February 2, 2015

Today you should read: Colossians 1:1-14

We are diving into the book of Colossians this week! While it’s only four chapters long, it packs quite a punch. Here is a snapshot of this letter’s background:

Author: Paul & Timothy
Written To: a young church, planted by one of their disciples (Epaphras)
Date: 60-62 A.D. (around the same time as Philemon, Philippians, Ephesians), while Paul was imprisoned (often called the “prison letters”)
Theme: 1/2 Theological, 1/2 Practical

One of my favorite parts of this letter is that the mission is being carried out by a seemingly unknown leader named Epaphras. He was a disciple of Paul’s and Timothy’s. Their discipleship worked; he was making more disciples, he was perpetuating a gospel movement. You might feel like you’re relatively unknown, and you may doubt that God could use you in a significant way. DON’T. Epaphras is testimony to the fact that God knows who you are and where you are and will use you if you yield your life to Him.

I want to highlight for a moment the theme of this letter. Douglas Moo (yes, that’s an unfortunate last name), one of the world’s foremost New Testament scholars, has some great thoughts on this. As I stated above, Colossians has a really nice blend of theology and practical Christian living. Moo agrees, and emphasizes the heart-receptivity we need to have in both areas:

The letter to the Colossians is a beautiful blend of theology and practice. It combines some of the deepest and most sublime teaching about Christ with very basic instruction. As strongly as any other book in the NT, Colossians reminds us that Christ must always be preeminent in a Christian’s affections and worship. – Douglas Moo

It can be summarized this way: What you believe affects how you live. This is a mantra you hear often at Center Point. It is an echo of the great commandment: Love the Lord with all of your heart, soul, mind, and strength. We drive this home in our simple mission statement: Our mission is to take everyone we meet one step closer to becoming a true disciple of Jesus Christ. A true disciple is one whose heart and mind has been gripped by Jesus. Paul contends, though, that there are even more marks of a true disciple (though they all emphasize the great commandment). Here is a flyby of his train of thought in Colossians 1:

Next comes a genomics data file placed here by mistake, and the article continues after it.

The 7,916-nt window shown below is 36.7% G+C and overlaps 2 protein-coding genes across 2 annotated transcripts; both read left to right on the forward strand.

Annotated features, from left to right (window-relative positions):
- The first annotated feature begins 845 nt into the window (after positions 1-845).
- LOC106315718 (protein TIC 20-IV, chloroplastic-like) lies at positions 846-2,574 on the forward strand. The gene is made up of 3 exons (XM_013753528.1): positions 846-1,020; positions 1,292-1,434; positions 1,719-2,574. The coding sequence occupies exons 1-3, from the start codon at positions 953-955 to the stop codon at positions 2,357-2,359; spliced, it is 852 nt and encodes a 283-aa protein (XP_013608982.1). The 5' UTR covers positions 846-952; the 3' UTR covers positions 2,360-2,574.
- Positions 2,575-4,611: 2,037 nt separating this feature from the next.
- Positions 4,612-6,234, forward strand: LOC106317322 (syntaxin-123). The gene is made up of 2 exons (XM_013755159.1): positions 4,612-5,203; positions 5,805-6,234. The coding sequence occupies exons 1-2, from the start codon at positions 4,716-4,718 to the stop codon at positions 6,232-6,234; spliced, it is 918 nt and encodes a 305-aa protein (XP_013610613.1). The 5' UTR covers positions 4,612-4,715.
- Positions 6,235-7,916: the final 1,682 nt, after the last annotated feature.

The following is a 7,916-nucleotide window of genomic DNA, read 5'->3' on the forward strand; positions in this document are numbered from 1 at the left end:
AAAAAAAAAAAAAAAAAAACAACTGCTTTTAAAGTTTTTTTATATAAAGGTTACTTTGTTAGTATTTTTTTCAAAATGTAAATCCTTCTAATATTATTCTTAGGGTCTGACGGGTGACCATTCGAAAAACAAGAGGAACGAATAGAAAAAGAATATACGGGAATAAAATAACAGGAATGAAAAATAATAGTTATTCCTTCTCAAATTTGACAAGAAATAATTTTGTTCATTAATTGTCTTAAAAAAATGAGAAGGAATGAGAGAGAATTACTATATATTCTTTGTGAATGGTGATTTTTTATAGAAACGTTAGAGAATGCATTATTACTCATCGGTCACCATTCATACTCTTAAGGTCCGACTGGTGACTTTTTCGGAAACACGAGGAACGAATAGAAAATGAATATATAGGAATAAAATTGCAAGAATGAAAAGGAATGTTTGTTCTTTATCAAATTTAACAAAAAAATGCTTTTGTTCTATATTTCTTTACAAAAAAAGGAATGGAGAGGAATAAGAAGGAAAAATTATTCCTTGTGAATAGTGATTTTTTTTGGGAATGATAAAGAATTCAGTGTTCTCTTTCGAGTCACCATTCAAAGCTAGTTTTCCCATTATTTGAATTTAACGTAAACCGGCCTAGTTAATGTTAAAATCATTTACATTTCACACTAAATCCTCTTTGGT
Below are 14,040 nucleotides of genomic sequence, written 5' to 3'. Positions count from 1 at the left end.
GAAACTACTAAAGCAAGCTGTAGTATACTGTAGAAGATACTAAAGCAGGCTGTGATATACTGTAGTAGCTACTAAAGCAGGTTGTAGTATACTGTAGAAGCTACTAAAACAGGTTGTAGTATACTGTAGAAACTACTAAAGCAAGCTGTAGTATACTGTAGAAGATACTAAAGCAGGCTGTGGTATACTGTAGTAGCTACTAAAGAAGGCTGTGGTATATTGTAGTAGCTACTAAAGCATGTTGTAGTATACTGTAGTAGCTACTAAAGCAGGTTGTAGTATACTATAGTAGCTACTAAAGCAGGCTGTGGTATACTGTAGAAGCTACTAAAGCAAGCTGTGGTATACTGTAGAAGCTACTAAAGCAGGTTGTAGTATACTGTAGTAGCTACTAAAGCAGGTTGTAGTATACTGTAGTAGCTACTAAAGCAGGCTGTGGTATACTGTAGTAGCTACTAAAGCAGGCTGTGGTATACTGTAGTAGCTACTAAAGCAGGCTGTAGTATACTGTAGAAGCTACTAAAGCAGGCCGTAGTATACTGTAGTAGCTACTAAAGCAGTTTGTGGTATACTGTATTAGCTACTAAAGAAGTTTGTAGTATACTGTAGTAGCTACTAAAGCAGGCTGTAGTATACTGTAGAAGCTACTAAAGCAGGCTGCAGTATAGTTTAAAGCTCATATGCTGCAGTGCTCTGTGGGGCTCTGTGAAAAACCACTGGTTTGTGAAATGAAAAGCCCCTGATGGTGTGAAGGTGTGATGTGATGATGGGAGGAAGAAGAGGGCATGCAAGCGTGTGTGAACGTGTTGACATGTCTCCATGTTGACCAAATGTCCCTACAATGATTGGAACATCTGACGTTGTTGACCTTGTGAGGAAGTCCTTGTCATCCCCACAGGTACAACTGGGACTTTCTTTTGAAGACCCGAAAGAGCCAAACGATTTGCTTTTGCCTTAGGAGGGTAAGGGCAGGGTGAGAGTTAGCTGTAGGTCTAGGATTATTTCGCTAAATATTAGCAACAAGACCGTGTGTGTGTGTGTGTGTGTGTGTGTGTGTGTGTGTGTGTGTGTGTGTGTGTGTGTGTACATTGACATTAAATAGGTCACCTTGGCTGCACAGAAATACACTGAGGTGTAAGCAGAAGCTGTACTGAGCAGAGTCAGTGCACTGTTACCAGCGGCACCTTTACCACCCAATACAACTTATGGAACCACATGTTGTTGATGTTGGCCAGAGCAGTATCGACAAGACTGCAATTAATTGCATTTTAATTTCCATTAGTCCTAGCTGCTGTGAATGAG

Marks of a True Disciple:

  • Has faith in Jesus (v.4)
  • Loves the Church (v.4)
  • Is in the Word (v.5-6)
  • Submits to godly leadership (v.7-8)
  • Is constantly growing (v.9-12)
  • Lives with character (v.10)
  • Bears fruit (v.10)
  • Finds their strength in God (v.11)
  • Endures trials/suffering with joy (v.11)
  • Has a thankful spirit (v.12)
  • Commissioned by God (v.12)

Let’s interact with this a little bit today. Here are some questions for us to discuss in the comments section below:

  1. What can we learn from the relationship that Paul has with Timothy, and that Paul and Timothy have with Epaphras?
  2. Why is mentoring/discipleship so vital for Christians?   
  3. Go through the list above: which of these marks is most convicting/challenging to you? Why?
  4. Read Romans 12:9-21. What does this passage add to the discussion? 
  5. Big picture takaway: what did you learn today? How are you going to apply this passage to your life?

Posted by: Todd Thomas

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Author: cpclexington

Lexington & Richmond KY

3 thoughts on “February 2, 2015”

  1. I find Paul and Timothy’s prayer a good model. Praying for “God to fill (whoever I’m lifting up) with the knowledge of his will through wisdom and understanding” is extremely powerful. Giving God room to speak, move and transform where He sees fit can soften hearts, calm storms and move mountains like nothing else. AND the results are then all to His glory, as it always should be!
    Looking forward to more from Colossians. Thanks, Todd!

  2. Todd, thanks for this great introduction to the book of Colossians.

    Finds their strength in God (v.11) – I’m convicted about this one. Too often, I trust in my abilities and resources rather than remembering my sufficiency in Christ. When I fail to remember my strength comes from Him I’m prone to feel frustrated and anxious. When I seek to find my strength in God, everything changes.

    Today my prayer echos Paul’s words found in verses 9 & 10:

    (v.9-10) We ask God to give you complete knowledge of his will and to give you spiritual wisdom and understanding. Then the way you live will always honor and please the Lord, and your lives will produce every kind of good fruit. All the while, you will grow as you learn to know God better and better.

    Lord, help me have a submissive and humble heart to bring you glory and grow closer to you.

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